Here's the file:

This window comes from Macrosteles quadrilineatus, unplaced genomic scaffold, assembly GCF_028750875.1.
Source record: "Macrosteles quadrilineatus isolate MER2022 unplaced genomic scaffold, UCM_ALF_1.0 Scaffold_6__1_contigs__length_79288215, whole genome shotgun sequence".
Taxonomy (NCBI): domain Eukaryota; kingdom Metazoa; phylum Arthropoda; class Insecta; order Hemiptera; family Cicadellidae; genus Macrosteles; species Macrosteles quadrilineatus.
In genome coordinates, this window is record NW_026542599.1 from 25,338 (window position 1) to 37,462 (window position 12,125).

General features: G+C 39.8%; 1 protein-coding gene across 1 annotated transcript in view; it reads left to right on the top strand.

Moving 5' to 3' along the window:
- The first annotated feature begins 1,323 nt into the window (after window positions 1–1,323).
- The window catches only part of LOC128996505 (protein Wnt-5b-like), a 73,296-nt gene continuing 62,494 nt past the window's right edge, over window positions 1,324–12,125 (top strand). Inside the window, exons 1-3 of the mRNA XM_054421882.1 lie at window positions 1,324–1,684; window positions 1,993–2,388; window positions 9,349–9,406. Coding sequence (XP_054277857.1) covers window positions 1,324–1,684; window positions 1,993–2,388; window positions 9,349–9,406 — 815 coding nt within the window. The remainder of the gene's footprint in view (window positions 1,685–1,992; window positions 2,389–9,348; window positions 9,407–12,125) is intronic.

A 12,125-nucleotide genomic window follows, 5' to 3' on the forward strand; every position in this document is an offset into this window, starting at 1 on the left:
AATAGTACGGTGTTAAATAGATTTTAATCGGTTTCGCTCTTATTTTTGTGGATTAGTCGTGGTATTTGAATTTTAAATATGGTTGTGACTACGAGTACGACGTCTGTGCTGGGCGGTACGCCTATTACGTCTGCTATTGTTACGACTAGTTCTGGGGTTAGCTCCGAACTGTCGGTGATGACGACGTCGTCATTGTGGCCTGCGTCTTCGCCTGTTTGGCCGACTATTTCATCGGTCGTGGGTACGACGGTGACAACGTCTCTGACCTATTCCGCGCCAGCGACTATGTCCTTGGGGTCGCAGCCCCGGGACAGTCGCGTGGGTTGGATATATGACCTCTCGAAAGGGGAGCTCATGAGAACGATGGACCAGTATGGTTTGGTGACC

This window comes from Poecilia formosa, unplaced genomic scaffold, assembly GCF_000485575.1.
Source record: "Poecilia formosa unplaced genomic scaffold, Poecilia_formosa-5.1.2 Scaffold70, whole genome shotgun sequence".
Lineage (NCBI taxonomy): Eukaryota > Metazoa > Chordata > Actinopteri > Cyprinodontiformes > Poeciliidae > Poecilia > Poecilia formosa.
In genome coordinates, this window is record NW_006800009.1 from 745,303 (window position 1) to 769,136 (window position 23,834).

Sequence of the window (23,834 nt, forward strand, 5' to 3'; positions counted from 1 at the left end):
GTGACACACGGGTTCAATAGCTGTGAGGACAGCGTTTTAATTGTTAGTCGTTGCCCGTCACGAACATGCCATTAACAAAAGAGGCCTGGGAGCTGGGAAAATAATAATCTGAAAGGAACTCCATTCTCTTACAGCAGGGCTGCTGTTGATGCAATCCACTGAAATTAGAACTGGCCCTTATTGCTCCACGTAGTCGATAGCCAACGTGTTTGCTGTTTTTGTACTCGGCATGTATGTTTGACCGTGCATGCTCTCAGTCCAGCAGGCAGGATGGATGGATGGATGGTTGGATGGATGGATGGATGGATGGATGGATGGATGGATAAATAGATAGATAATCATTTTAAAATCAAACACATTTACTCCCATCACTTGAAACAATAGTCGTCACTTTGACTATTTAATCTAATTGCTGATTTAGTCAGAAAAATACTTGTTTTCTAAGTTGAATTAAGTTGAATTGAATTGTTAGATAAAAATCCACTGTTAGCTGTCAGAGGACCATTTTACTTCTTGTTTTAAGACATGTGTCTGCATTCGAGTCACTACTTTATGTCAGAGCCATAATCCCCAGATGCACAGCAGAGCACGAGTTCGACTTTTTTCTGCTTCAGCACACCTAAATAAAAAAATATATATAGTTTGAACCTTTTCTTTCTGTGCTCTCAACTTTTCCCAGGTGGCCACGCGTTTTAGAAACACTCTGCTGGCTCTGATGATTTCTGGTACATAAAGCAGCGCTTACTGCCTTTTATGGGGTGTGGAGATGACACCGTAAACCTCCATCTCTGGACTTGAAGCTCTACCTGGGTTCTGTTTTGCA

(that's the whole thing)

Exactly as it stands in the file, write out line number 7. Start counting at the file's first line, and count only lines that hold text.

- The first annotated feature begins 1,323 nt into the window (after window positions 1–1,323).